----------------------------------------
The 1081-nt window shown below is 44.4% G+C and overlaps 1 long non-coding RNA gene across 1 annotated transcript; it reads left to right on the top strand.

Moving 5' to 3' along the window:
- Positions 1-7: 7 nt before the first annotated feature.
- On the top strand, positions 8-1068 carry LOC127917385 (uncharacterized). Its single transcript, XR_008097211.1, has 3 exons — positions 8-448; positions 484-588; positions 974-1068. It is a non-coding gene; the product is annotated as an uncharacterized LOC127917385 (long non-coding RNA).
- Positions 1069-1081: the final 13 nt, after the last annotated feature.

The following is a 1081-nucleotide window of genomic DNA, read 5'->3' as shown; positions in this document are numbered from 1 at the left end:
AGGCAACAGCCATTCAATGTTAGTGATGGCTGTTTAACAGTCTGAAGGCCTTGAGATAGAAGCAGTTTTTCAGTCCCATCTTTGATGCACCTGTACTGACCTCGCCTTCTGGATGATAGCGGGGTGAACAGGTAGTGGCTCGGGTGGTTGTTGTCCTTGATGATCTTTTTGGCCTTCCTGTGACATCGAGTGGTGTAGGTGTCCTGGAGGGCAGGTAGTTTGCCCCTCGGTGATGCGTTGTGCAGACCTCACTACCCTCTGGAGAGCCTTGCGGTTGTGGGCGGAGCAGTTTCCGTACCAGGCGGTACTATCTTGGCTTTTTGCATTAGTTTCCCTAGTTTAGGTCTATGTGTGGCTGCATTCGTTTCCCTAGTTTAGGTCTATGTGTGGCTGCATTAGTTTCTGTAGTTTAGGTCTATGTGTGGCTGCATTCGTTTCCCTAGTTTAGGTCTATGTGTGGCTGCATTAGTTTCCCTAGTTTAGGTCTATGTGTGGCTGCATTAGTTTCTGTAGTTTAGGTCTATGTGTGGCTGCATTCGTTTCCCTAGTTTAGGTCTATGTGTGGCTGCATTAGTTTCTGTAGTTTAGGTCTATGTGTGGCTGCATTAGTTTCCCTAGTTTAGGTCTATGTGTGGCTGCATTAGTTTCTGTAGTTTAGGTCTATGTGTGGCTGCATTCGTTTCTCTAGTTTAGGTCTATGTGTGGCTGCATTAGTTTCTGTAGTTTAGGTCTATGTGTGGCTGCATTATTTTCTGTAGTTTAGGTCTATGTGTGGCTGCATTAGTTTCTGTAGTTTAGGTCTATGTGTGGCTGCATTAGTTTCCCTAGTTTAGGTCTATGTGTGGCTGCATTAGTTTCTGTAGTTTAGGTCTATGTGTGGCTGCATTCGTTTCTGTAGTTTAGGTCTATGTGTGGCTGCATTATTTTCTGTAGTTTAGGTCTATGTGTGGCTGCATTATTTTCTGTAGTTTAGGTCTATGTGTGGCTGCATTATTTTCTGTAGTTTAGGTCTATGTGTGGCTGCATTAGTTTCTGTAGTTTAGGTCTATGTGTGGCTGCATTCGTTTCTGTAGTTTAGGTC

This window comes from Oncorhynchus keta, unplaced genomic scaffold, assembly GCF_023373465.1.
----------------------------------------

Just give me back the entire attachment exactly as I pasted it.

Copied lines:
The 1081-nt window shown below is 44.4% G+C and overlaps 1 long non-coding RNA gene across 1 annotated transcript; it reads left to right on the top strand.

Moving 5' to 3' along the window:
- Positions 1-7: 7 nt before the first annotated feature.
- On the top strand, positions 8-1068 carry LOC127917385 (uncharacterized). Its single transcript, XR_008097211.1, has 3 exons — positions 8-448; positions 484-588; positions 974-1068. It is a non-coding gene; the product is annotated as an uncharacterized LOC127917385 (long non-coding RNA).
- Positions 1069-1081: the final 13 nt, after the last annotated feature.

The following is a 1081-nucleotide window of genomic DNA, read 5'->3' as shown; positions in this document are numbered from 1 at the left end:
AGGCAACAGCCATTCAATGTTAGTGATGGCTGTTTAACAGTCTGAAGGCCTTGAGATAGAAGCAGTTTTTCAGTCCCATCTTTGATGCACCTGTACTGACCTCGCCTTCTGGATGATAGCGGGGTGAACAGGTAGTGGCTCGGGTGGTTGTTGTCCTTGATGATCTTTTTGGCCTTCCTGTGACATCGAGTGGTGTAGGTGTCCTGGAGGGCAGGTAGTTTGCCCCTCGGTGATGCGTTGTGCAGACCTCACTACCCTCTGGAGAGCCTTGCGGTTGTGGGCGGAGCAGTTTCCGTACCAGGCGGTACTATCTTGGCTTTTTGCATTAGTTTCCCTAGTTTAGGTCTATGTGTGGCTGCATTCGTTTCCCTAGTTTAGGTCTATGTGTGGCTGCATTAGTTTCTGTAGTTTAGGTCTATGTGTGGCTGCATTCGTTTCCCTAGTTTAGGTCTATGTGTGGCTGCATTAGTTTCCCTAGTTTAGGTCTATGTGTGGCTGCATTAGTTTCTGTAGTTTAGGTCTATGTGTGGCTGCATTCGTTTCCCTAGTTTAGGTCTATGTGTGGCTGCATTAGTTTCTGTAGTTTAGGTCTATGTGTGGCTGCATTAGTTTCCCTAGTTTAGGTCTATGTGTGGCTGCATTAGTTTCTGTAGTTTAGGTCTATGTGTGGCTGCATTCGTTTCTCTAGTTTAGGTCTATGTGTGGCTGCATTAGTTTCTGTAGTTTAGGTCTATGTGTGGCTGCATTATTTTCTGTAGTTTAGGTCTATGTGTGGCTGCATTAGTTTCTGTAGTTTAGGTCTATGTGTGGCTGCATTAGTTTCCCTAGTTTAGGTCTATGTGTGGCTGCATTAGTTTCTGTAGTTTAGGTCTATGTGTGGCTGCATTCGTTTCTGTAGTTTAGGTCTATGTGTGGCTGCATTATTTTCTGTAGTTTAGGTCTATGTGTGGCTGCATTATTTTCTGTAGTTTAGGTCTATGTGTGGCTGCATTATTTTCTGTAGTTTAGGTCTATGTGTGGCTGCATTAGTTTCTGTAGTTTAGGTCTATGTGTGGCTGCATTCGTTTCTGTAGTTTAGGTC

This window comes from Oncorhynchus keta, unplaced genomic scaffold, assembly GCF_023373465.1.